The winter solstice is here, marking the shortest day and longest night of the year. Sometimes celebrated as Yule in Pagan and Wiccan traditions, it resembles the first day of winter in the Northern Hemisphere.
The days will finally be getting longer. It’s a time to reflect on the year, let it go, and share the spirit of gratitude. (Check out these Yule rituals and ceremonies).
Here, we’re going to dive into the scientific side of the solstice, which is just as beautiful as the spiritual aspect.
It Happens in an Instant
Even though the solstice is given an entire day of recognition, its occurrence is a mere instant — at exactly 5:54 am EST for 2016 —and happens when the North Pole is at its farthest tilt of 23.5 degrees from the sun. This position results in the North Pole being out of the sun’s reach, resulting in total darkness.
It is at this very instance that the sun will shine directly overhead at noon at precisely 23.5 degrees south of the equator, spanning the imaginary latitude line called the Tropic of Capricorn. This runs through Australia, Chile, southern Brazil and northern South Africa.
Here, the sun appears to reside at its southernmost point in the sky, which gives the Southern Hemisphere its longest day of the year in opposition to the Northern Hemisphere’s shortest day.
After this instance, the sun will then stop moving southward and will commence its journey northward in the sky. This explains the name behind this occasion. The word “solstice” means “sun stands still” in Latin.
The more north you reside, the less sunlight you will get during the solstice, and as a result, the longer the night will be.
The below guide, created by Alaska-based climatologist Brian Brettschneider, shows those living in the United States how the solstice will affect them. Fairbanks, Alaska, for instance, only gets three hours of sunlight on the solstice.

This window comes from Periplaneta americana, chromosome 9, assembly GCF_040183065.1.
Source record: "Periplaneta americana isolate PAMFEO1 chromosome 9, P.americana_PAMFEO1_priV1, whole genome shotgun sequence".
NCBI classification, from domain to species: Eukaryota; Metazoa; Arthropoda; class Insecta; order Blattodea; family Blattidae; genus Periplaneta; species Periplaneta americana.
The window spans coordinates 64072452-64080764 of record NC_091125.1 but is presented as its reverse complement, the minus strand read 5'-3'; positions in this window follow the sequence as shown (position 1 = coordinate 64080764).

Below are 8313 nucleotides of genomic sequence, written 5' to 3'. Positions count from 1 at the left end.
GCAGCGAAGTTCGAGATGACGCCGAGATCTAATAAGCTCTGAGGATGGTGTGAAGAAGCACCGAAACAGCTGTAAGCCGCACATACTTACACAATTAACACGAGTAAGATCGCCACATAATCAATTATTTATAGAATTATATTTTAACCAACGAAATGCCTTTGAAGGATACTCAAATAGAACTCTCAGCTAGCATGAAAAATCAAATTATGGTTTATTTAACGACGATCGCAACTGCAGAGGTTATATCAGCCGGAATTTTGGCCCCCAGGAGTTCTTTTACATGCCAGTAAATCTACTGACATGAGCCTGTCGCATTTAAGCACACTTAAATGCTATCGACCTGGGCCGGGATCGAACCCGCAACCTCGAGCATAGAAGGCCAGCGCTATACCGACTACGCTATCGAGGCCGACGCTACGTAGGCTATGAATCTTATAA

Though the days will begin to get longer after the winter solstice, the temperatures won’t rise right away, and instead, northern midlatitudes will feel the frigidness of winter. This is in part because they only get approximately nine hours of daylight for weeks following the winter solstice. Also, the Northern Hemisphere is tilted away from the sun, causing for colder temperatures. And though the days get longer, the oceans, who keep temperatures on land moderate, require large amounts of energy from the sun to heat up.
The earliest people on Earth used the solstices and equinoxes to denote the beginnings of the seasons, or the center points of the seasons. In fact, they even built monuments like Stonehenge in England, or, for example, the estate of Machu Picchu in Peru , in order to follow the sun’s yearly progress.
Today, however, we are able to see the solstice as an astronomical event that is caused by Earth’s tilt on its axis, as well as its motion in orbit around the sun.
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